CD Review of Users, Cheaters, Theatres by Fuji Minx
Recommended if you like
The Beatles, The Irises,
The Darling Buds
Label
Fuji Minx
Fuji Minx: Users Cheaters Theatres

Reviewed by Jason Thompson

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ou ever hear one of those albums that just clicks with you the very first time you hear it? One of those albums that only promises even greater rewards with repeated listens? Yeah, those are few and far between these days, but Fuji Minx has managed to pull the magical rabbit out of its hat with Users Cheaters Theatres. It’s one of those albums where you can sort of play “spot the influence,” but then it’s a whole new thing unto itself at the same time. If you’re a fan of darker masterpieces like Billy Joel’s The Nylon Curtain, love the psychedelic phase of The Beatles, and are just a freak for great indie rock that kills, then Fuji Minx will undoubtedly win you over with this album as well.

The band hails from Southern California and has been somewhat mentioned in the same breath as No Doubt, due to its locale. But hear this well: this is the album that No Doubt and/or Gwen Stefani always wished they could have made, if they actually had the skills beyond the party rock. Sure Return of Saturn was “mature,” but Users Cheaters Theatres goes well beyond mere maturity into the realm of something tantalizingly untouchable. The way the sinewy pop hooks sink themselves into the sometimes-baroque soundscapes is nothing short of hypnotic. Lead singer and guitarist Greta Valenti completely owns the songs she sings, whereas Gwen Stefani could often only be bothered to coo her words cutely on command. The rest of the group, featuring John Fry on guitars, Rob Zero on synths, and Noel McMurray on drums and percussion, make the case for those bands who still believe in “Strawberry Fields Forever” and “I’m Only Sleeping.”

Indeed, I’ll even go so far as to say Fuji Minx gives Jellyfish a run for its money. Not perhaps in over-the-top production with the kitchen sink thrown in, but just in pure pop smarts. This isn’t pure homage, as much as it is taking that influence and moving it five steps ahead, something that many similarly-influenced bands always fail to do (and really, Jellyfish’s output is hardly worth the myth surrounding its greatness). So yeah, cue up the first track “But No No No” here and feel those old “Strawberry Fields” and Revolver influences floating around, but then get ready for something entirely new.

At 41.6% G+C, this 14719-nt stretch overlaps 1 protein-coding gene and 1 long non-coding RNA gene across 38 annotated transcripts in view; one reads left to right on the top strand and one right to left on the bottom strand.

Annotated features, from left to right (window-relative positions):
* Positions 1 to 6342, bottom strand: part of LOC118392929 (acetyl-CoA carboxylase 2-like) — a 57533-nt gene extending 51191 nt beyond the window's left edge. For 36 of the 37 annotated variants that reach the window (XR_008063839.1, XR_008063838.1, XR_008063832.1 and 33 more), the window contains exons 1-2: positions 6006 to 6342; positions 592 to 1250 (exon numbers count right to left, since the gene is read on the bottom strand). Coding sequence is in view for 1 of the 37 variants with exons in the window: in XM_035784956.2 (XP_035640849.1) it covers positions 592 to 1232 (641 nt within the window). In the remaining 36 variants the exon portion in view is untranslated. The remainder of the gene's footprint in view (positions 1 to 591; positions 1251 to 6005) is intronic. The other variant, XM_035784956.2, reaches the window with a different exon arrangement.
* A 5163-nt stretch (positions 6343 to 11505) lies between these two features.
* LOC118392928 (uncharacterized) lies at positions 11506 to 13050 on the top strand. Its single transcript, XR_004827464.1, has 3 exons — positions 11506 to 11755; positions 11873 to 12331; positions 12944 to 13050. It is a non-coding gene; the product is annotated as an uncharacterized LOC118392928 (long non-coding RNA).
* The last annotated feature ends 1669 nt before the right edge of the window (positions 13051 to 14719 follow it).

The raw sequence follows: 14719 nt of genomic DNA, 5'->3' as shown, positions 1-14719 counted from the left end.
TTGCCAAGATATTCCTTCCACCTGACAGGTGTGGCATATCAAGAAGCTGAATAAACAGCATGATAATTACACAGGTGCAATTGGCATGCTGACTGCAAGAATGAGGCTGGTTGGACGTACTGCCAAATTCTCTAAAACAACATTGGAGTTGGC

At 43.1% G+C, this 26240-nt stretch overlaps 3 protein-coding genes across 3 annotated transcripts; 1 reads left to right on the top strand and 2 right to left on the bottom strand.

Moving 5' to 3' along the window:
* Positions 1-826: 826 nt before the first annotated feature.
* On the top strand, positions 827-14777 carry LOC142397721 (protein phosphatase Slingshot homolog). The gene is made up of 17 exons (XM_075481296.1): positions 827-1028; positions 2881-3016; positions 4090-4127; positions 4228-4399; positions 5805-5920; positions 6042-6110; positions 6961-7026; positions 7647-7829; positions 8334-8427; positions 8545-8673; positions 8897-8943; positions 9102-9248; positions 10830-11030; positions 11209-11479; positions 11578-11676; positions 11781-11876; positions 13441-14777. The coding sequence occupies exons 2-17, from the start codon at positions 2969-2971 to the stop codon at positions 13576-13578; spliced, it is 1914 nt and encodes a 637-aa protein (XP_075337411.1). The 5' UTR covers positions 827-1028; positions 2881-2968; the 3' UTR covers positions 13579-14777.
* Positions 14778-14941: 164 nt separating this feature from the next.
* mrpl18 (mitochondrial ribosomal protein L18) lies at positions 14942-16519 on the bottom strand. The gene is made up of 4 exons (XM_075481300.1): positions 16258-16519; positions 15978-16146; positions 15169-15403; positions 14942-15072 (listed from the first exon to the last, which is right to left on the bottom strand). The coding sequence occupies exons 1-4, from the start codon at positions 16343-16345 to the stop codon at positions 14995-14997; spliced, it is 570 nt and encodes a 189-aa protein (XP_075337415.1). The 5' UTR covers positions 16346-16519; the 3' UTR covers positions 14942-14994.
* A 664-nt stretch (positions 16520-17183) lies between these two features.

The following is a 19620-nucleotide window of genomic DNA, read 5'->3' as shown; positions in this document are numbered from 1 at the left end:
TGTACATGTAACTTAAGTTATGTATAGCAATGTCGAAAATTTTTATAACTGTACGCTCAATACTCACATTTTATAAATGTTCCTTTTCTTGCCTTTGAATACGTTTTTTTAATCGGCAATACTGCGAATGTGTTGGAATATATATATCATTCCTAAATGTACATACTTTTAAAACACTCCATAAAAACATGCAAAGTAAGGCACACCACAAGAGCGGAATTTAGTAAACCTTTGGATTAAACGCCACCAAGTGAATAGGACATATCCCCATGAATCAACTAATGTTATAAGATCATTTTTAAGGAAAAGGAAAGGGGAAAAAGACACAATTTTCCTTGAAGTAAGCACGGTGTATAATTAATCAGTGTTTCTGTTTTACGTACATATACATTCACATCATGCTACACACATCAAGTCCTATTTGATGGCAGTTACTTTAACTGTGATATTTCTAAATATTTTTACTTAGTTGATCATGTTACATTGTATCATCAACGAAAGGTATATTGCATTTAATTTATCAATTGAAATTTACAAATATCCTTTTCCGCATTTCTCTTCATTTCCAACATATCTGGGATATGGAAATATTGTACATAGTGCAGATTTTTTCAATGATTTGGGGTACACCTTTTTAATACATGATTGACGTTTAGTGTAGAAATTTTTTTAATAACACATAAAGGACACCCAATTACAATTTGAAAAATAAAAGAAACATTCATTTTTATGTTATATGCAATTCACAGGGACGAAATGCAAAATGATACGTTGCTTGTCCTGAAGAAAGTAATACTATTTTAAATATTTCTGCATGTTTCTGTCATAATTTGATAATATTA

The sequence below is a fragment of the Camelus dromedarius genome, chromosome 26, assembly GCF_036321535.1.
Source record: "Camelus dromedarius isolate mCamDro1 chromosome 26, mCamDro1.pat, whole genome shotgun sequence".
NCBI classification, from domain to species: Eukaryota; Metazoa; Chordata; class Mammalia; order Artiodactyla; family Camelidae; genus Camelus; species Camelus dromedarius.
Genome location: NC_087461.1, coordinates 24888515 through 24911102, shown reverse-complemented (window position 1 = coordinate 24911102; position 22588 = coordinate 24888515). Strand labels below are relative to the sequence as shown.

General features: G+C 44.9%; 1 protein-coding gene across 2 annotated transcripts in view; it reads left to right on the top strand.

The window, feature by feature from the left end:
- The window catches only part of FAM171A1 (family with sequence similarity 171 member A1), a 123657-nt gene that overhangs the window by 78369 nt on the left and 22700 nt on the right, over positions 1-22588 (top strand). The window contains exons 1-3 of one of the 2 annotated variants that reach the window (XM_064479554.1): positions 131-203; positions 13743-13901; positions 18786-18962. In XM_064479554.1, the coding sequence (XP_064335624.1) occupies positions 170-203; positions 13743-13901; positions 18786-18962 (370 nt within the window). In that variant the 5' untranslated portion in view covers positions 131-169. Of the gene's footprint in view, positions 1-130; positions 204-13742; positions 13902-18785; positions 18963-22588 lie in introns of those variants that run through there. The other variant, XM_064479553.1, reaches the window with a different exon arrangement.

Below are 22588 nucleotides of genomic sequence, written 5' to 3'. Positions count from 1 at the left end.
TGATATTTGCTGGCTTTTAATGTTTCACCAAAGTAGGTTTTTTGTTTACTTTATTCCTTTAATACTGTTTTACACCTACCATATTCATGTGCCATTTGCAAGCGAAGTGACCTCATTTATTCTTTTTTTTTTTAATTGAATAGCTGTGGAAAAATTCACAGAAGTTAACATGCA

Certainly, the great “Free Lorainne” could have been an unmitigated emo-disaster with any other band, but Fuji Minx takes the tale of the distraught lass and places it into a psychedelic/New Wave mixture. Suddenly Naked Eyes have dropped acid and the kaleidoscopic pop perfection springs to life. The production is impeccable, with Valenti’s voice up front in a gated effect, while the acoustic guitars swirl about in a way that can only be described as dreamlike. This is music that digs deep into the subconscious and flicks all the right switches. It makes you say things like, “Oh yeah. Now I remember why I love to listen to music so much.”

“Waisting Away Part 2” and “Secret Agent Part 2” both showcase Fuji Minx’s indelible mastery of their own sound. Both tunes effortlessly provide examples of how wonderful modern rock can be in this day and age of a fragmented music industry trying to find its way as the old guard crumbles. “Waisting Away Part 2” is pop sexiness done right, while “Secret Agent Part 2” sports one of the most catchy and beautiful chorus hooks heard in a long, long time. It sounds so simple and obvious, and kicks you upside the head so wonderfully that you wonder why so-called “cerebral” bands like Radiohead even bother trying anymore.

Perhaps it’s the fact that Fuji Minx showcases acoustic guitars in the mix so much that it makes their music sound so refreshing. The bouncy, rhythmic thrust of “Bloodsport” is instantly tantalizing, while the mix of acoustic and electric on “Better Place” is equally exciting, with the acoustic guitars blasting through the mix at the choruses. And then there’s the pop majesty of “Dumb” which throws the guitars and pianos into the mixture together as Valenti’s voice caresses the exquisite melodies on top. Is it all too good to be true?

For this listener, it’s hard to find fault with anything here. “Bye Love” is everything a perfect pop song should be, and then some. Hopefully, Fuji Minx will be around a good long time to make a name for themselves. Albums this imaginative and exciting don’t come around often. Where other bands so often easily fall with such lofty ambitions, Fuji Minx makes it all look like a walk through the park. But then again, the best pop rock has always been like that. Users Cheaters Theatres is easily one of the few masterpieces of 2007.

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